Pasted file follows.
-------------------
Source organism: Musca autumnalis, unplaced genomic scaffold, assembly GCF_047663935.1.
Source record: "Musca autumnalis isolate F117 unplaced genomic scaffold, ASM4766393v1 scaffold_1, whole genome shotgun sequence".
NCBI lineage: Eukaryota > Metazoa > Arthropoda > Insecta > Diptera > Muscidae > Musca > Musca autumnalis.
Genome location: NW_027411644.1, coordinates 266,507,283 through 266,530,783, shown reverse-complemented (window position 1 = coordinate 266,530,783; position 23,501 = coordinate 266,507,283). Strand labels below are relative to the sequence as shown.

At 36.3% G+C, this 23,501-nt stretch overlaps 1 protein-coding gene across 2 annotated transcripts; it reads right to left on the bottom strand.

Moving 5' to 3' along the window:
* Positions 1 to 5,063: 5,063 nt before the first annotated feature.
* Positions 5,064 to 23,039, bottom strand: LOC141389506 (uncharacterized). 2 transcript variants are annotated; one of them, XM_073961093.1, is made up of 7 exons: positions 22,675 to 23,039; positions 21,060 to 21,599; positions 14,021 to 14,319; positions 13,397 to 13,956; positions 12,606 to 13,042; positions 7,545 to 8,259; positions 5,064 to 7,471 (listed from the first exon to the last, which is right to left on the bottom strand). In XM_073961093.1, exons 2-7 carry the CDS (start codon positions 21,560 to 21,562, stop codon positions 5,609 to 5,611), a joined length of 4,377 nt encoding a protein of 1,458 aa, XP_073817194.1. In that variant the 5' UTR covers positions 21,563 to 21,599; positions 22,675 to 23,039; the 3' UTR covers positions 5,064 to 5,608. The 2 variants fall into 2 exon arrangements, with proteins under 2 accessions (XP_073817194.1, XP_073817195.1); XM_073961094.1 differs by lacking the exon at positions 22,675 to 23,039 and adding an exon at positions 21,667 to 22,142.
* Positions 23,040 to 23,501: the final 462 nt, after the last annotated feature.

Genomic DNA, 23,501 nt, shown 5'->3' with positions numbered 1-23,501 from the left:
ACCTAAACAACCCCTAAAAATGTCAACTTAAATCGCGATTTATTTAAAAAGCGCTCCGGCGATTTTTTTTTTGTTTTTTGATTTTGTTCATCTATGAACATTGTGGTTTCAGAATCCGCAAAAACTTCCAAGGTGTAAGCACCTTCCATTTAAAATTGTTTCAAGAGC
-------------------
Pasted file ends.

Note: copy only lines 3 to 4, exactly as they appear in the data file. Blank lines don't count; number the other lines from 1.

NCBI lineage: Eukaryota > Metazoa > Arthropoda > Insecta > Diptera > Muscidae > Musca > Musca autumnalis.
Genome location: NW_027411644.1, coordinates 266,507,283 through 266,530,783, shown reverse-complemented (window position 1 = coordinate 266,530,783; position 23,501 = coordinate 266,507,283). Strand labels below are relative to the sequence as shown.